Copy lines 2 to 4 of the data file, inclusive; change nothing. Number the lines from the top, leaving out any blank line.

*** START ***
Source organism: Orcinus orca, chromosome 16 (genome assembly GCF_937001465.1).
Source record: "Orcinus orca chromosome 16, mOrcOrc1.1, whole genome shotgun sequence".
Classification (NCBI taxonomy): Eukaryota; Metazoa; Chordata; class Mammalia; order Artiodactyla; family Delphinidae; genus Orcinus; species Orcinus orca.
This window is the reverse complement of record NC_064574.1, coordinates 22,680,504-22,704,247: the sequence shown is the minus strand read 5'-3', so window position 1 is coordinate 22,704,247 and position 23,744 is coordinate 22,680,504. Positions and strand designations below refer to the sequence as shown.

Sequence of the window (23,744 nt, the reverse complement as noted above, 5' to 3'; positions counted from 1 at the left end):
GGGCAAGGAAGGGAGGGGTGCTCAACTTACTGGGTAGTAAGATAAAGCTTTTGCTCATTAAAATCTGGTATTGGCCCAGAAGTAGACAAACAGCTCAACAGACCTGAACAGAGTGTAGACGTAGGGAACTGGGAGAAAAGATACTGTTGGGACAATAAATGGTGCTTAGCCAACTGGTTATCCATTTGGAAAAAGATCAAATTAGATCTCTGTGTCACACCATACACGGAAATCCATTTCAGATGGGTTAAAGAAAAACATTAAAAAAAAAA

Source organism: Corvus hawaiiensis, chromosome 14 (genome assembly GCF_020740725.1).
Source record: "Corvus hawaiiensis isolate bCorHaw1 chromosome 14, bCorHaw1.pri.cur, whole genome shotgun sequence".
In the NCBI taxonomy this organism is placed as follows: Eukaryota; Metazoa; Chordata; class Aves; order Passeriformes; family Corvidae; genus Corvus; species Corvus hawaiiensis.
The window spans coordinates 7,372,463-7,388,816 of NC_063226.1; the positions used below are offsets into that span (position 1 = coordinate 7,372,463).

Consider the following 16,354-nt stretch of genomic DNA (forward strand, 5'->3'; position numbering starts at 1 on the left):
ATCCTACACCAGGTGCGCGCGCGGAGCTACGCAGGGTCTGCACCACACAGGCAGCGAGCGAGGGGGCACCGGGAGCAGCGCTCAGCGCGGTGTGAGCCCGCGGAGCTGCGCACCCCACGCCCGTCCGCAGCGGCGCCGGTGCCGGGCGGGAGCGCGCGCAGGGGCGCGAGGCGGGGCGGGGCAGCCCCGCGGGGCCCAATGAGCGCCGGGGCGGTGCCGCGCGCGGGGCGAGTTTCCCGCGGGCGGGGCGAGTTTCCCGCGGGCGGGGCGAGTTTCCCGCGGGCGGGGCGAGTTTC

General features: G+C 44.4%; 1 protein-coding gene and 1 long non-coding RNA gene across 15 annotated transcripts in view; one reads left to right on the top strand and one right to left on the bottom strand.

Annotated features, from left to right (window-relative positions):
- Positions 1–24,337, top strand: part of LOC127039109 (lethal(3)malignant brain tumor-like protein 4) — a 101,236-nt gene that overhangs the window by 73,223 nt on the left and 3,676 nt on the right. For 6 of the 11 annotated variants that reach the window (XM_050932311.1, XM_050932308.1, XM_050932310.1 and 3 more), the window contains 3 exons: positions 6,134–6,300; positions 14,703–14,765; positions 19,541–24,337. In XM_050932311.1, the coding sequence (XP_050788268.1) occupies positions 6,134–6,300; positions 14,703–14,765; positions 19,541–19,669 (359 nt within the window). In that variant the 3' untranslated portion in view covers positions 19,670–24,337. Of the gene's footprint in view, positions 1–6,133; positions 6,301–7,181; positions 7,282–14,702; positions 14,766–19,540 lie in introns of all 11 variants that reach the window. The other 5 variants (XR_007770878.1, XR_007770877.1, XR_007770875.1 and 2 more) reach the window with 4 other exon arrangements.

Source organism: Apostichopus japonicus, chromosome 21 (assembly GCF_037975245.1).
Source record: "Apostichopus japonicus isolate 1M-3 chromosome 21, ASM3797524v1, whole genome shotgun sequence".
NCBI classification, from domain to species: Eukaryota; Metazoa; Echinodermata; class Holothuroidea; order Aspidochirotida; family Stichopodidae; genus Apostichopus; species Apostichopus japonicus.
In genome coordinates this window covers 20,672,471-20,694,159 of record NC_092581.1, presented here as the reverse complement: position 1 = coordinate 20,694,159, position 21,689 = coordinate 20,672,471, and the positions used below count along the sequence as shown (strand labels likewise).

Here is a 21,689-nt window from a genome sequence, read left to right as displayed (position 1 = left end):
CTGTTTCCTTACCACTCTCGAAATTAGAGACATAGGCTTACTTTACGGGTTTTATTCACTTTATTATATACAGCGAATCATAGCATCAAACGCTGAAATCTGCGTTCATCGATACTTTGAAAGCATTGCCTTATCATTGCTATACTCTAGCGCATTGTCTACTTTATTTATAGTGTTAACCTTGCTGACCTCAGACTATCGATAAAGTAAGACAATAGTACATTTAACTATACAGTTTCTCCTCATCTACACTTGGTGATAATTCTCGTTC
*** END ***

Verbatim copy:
Source record: "Orcinus orca chromosome 16, mOrcOrc1.1, whole genome shotgun sequence".
Classification (NCBI taxonomy): Eukaryota; Metazoa; Chordata; class Mammalia; order Artiodactyla; family Delphinidae; genus Orcinus; species Orcinus orca.
This window is the reverse complement of record NC_064574.1, coordinates 22,680,504-22,704,247: the sequence shown is the minus strand read 5'-3', so window position 1 is coordinate 22,704,247 and position 23,744 is coordinate 22,680,504. Positions and strand designations below refer to the sequence as shown.